Provider supporting a patient's leg during evaluation for knee replacement
Sports / Orthopedic

What You Can Do To Make a Knee Replacement Easier

Jan 14 2019
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Making joint replacement as successful as possible

Knee replacement surgery is serious. It impacts your life before, during and after the procedure. The surgery, also known as arthroplasty, removes the damaged areas of your knee and replaces them with artificial parts. Doctors do this surgery after all other treatments have failed. It’s recommended when your mobility is greatly impaired.

If your a good candidate for a knee replacement, this surgery can greatly improve your mobility and quality of life. You’ll be able to move and rest without less pain, and the ability to move more can also make the rest of your body stronger.

Are you a good candidate for knee replacement surgery?

Doctors don’t rush into knee replacement surgery. These are important considerations both you and your doctor should look at before jumping into surgery:

  • Are you over 50 years of age?
  • Do you have help at home after your surgery?
  • Are you committed to improving your lifestyle after surgery?
  • Have you tried every treatment to help your knee pain but nothing has helped?

If you answered “yes” to all four questions above, you could be a good candidate for knee replacement surgery. You’re probably not a good candidate for this type of surgery if you have weak bones or not enough bone to support an artificial knee joint. Other possibilities that may make you a poor candidate include whether you’re seriously overweight, if you have other chronic health issues or if you have an infection in your knee. Talk to your doctor about your options.

What you can do to prepare your home

If you are having knee replacement surgery, preparing your home makes your recovery easier on you and your family. You’ll want to move items around to make it easier to reach things. It helps to declutter to eliminate tripping hazards. You’ll also want to be able to sit and stand without trouble. Here are some key suggestions on how to prepare your home:

  • Add more lighting and night-lights around your home.
  • Keep a portable commode, walker and reacher tool ready.
  • Fix uneven flooring and remove loose throw rugs and cords.
  • Store kitchen items like dishes, glasses and food at counter level.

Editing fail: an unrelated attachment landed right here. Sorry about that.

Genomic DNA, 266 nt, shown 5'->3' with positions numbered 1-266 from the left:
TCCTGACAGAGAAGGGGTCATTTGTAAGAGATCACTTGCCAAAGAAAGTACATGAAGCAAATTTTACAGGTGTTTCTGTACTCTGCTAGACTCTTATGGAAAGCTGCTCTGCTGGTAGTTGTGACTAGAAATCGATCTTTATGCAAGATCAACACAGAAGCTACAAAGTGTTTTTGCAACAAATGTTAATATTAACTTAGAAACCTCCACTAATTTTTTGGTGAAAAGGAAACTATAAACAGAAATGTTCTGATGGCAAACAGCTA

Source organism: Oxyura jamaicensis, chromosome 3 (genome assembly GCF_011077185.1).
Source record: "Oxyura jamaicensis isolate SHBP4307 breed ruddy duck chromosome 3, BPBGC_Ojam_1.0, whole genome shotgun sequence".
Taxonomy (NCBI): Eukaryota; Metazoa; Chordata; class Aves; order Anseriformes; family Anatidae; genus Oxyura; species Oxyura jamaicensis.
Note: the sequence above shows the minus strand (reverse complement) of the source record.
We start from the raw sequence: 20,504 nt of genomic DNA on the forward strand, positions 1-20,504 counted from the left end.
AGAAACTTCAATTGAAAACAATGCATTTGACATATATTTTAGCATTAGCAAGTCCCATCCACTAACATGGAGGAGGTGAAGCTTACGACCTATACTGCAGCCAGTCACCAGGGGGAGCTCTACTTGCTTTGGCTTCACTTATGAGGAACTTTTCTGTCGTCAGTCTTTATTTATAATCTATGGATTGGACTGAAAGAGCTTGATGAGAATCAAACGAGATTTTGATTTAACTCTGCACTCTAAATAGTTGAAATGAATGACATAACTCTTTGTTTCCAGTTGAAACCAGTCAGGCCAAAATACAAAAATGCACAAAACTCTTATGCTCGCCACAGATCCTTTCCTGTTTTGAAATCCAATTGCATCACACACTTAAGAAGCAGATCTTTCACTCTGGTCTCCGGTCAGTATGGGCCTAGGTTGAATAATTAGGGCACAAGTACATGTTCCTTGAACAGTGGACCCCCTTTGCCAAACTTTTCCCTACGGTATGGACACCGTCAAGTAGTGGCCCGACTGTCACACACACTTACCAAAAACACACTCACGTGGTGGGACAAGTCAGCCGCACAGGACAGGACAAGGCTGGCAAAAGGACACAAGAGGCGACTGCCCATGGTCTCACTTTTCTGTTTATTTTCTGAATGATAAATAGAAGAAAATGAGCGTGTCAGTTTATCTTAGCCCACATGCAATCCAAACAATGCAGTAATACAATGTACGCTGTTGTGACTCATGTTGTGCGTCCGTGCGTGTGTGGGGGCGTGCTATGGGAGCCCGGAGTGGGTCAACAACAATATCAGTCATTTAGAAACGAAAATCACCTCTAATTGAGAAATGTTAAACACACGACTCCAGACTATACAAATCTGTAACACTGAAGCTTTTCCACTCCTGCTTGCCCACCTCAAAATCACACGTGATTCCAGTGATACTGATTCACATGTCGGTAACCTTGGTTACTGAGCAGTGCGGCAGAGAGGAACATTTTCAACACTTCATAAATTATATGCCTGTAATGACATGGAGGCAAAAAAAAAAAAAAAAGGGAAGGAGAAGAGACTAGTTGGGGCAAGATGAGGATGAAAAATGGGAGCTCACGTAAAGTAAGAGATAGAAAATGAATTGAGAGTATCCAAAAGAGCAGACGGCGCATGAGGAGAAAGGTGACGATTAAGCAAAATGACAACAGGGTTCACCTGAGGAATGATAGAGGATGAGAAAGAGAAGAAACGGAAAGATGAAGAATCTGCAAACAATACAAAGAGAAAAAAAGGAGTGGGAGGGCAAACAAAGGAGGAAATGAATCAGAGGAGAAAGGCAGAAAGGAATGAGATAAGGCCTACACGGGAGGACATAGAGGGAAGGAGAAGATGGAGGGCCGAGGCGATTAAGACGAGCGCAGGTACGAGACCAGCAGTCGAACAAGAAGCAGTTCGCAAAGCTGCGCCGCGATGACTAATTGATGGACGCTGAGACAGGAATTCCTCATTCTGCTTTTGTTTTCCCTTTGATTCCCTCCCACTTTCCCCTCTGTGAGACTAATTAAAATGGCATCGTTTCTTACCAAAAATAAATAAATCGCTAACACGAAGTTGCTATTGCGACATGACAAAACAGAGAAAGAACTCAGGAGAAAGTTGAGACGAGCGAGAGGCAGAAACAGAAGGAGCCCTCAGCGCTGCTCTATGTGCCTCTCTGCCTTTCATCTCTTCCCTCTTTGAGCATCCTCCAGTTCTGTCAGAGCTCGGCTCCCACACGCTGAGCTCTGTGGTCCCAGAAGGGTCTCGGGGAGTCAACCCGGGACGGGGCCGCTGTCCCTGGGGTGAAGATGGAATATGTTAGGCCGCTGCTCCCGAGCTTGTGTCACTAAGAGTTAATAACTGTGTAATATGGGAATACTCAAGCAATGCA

• Use a low bed and seating so your feet touch the floor when you sit down.
  • Set up your bedroom, bathroom and main living area on the first floor of your home.
  • Place necessities like your phone and glasses in a small basket on your walker or pouch.

There’s a long list of “don’ts” you should remember, too. Don’t carry anything — you’ll need your hands for balancing. Don’t use towel bars to help you get up from the toilet. Consider having someone watch your pet after your surgery so you don’t trip over little feet.

Exercises to do before knee replacement surgery

Most likely, the pain in your knee prevents you from physical activity. That means your legs may be weak. One of the ways to prepare for knee replacement surgery is by exercising to strengthen your leg. There are 10 common, simple exercises you can do before your knee replacement surgery, including:

  • Ankle rotations
  • Chair pushups
  • Heel slides
  • Knee-straightening stretches
  • Leg raises on your back
  • Leg raises on the side
  • Leg slides
  • Sitting kicks
  • Standing on one leg with support
  • Thigh squeezes

One more exercise to prepare for post-surgery is to lie in bed and raise your upper body up on both elbows. Straighten your arms out behind you and come to a sitting position. Lower yourself down on your elbows and lie flat. This exercise takes the pressure off your legs.

How to manage after knee replacement surgery

Having assistance in place and a stronger body before surgery both help you after your knee replacement. Understanding your artificial knee joint helps you manage after surgery, too. An artificial knee feels and acts differently than your old knee. Here are some things to keep in mind as you start to live with your new knee:

  • Artificial knees may pop and click while you’re moving.
  • The skin around your incision may become temporarily bumpy.
  • Your legs may feel sore or weak as they adjust to your new knee.
  • Your new knee may feel stiff after exercise for about a year after surgery.
  • The surgical incision may feel numb or develop a pins-and-needles sensation.

As you heal after knee replacement surgery, keep an eye on your weight. Any weight gain can put stress your new knee joint.

There’s always a lot to consider when knee replacement surgery is an option. If you’re a candidate for knee surgery, you’ll want to make sure you have the best care possible. Reach out to our doctors today to learn more about your best options.


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